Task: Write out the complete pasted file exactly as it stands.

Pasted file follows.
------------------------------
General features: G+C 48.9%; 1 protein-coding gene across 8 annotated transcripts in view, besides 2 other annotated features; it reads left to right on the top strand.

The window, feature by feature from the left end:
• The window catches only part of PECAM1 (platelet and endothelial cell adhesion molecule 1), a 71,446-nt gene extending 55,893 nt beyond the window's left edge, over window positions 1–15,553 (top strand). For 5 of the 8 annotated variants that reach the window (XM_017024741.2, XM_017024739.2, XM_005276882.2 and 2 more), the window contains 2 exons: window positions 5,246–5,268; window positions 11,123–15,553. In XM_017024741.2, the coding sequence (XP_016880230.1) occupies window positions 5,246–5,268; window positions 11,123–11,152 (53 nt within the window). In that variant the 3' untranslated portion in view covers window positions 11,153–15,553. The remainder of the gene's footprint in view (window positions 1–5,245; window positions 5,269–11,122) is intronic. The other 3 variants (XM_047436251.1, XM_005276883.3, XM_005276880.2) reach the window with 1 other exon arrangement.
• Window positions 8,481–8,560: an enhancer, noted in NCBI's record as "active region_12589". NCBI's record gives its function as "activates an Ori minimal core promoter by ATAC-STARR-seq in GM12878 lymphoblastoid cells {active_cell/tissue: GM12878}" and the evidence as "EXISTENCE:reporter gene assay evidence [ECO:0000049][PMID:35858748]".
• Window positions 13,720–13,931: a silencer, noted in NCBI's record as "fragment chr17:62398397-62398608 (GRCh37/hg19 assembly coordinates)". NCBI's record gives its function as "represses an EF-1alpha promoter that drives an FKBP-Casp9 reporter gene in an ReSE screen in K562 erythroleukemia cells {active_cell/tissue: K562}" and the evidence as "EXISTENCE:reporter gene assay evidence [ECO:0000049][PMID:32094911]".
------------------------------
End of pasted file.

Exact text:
General features: G+C 48.9%; 1 protein-coding gene across 8 annotated transcripts in view, besides 2 other annotated features; it reads left to right on the top strand.

The window, feature by feature from the left end:
• The window catches only part of PECAM1 (platelet and endothelial cell adhesion molecule 1), a 71,446-nt gene extending 55,893 nt beyond the window's left edge, over window positions 1–15,553 (top strand). For 5 of the 8 annotated variants that reach the window (XM_017024741.2, XM_017024739.2, XM_005276882.2 and 2 more), the window contains 2 exons: window positions 5,246–5,268; window positions 11,123–15,553. In XM_017024741.2, the coding sequence (XP_016880230.1) occupies window positions 5,246–5,268; window positions 11,123–11,152 (53 nt within the window). In that variant the 3' untranslated portion in view covers window positions 11,153–15,553. The remainder of the gene's footprint in view (window positions 1–5,245; window positions 5,269–11,122) is intronic. The other 3 variants (XM_047436251.1, XM_005276883.3, XM_005276880.2) reach the window with 1 other exon arrangement.
• Window positions 8,481–8,560: an enhancer, noted in NCBI's record as "active region_12589". NCBI's record gives its function as "activates an Ori minimal core promoter by ATAC-STARR-seq in GM12878 lymphoblastoid cells {active_cell/tissue: GM12878}" and the evidence as "EXISTENCE:reporter gene assay evidence [ECO:0000049][PMID:35858748]".
• Window positions 13,720–13,931: a silencer, noted in NCBI's record as "fragment chr17:62398397-62398608 (GRCh37/hg19 assembly coordinates)". NCBI's record gives its function as "represses an EF-1alpha promoter that drives an FKBP-Casp9 reporter gene in an ReSE screen in K562 erythroleukemia cells {active_cell/tissue: K562}" and the evidence as "EXISTENCE:reporter gene assay evidence [ECO:0000049][PMID:32094911]".